Shawn Kelley left Thursday’s game with numbness in his hand. (Rob Carr/Getty Images)

Among the many moments lost in the chaos of the Nationals’ Game 5 loss was the quick and scary exit of right-handed reliever Shawn Kelley, who allowed a triple to Justin Turner and then tried to pitch to Adrian Gonzalez before leaving the game with what appeared to be an arm injury.

Kelley said later that he had lost feeling in his fingers while pitching to Turner, something that has happened to him before. He was not worried about the state of his ulnar collateral ligament, though he has more reason for concern than most: Kelley has undergone two Tommy John surgeries. People don’t undergo a third.

“I have unfortunately felt that before. I was pretty confident there wasn’t any damage to my ligament or anything,” said Kelley, who visited the team doctors right after coming out and felt confident he was fine. “It’s tough to go on when you only have feeling in two fingers. And scary at the same time.”

Kelley got ready for action quickly as the seventh inning collapsed for the Nationals, and Dusty Baker needed him before he thought he would.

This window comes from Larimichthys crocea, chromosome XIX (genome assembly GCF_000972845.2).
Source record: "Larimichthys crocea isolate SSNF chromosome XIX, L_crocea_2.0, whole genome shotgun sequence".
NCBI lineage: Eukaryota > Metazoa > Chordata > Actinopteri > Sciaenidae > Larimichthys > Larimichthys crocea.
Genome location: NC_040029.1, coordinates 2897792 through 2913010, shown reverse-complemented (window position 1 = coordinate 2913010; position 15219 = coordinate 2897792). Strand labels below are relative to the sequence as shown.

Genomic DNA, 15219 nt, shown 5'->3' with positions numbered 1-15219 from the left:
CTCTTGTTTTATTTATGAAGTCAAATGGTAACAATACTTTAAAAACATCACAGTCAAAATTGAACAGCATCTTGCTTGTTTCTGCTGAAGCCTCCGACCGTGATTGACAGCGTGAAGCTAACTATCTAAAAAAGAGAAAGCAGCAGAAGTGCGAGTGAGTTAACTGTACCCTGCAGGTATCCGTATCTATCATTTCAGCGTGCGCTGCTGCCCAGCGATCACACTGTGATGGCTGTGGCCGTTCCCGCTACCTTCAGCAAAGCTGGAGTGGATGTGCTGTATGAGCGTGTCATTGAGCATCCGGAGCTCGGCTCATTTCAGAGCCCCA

“It’s probably just a freak thing,” said Kelley, dismissing the impact of rushing to get ready. “I got ready pretty quick, but that’s part of being a reliever. I torqued that pitch, and it sent that thing down my arm, and the rest was history. I don’t … I wish I could have stayed in. I don’t know how I could have.”

Turner’s triple ended up being the decisive blow, bringing in the third and fourth Dodger runs — the ones that allowed them to stay out of reach even after Chris Heisey’s pinch-hit home run. Kelley had a 2.64 ERA in 67 appearances this season and had stood up well to high-pressure situations. He did not look right Thursday.

“The next one I threw to Gonzalez I couldn’t really … I just really didn’t know where it went when it left my hand,” Kelley said. “Obviously, it’s a little nerve-racking having a tingling and no feeling. But on top of that, I didn’t know if I could throw anything where I wanted to or know where the ball was going. I told them that, and they decided to get me out of there.”

The Nationals signed Kelley to a three-year, $15 million contract before this season in the hopes he would establish himself as a late-inning staple. This season, he did that, able to stay healthy in a way he hadn’t in past years while maintaining strong velocity and slider command. He said he will need some rest to heal his arm.

“A few days to quiet down,” Kelley said. “Obviously, we’ve got time now.”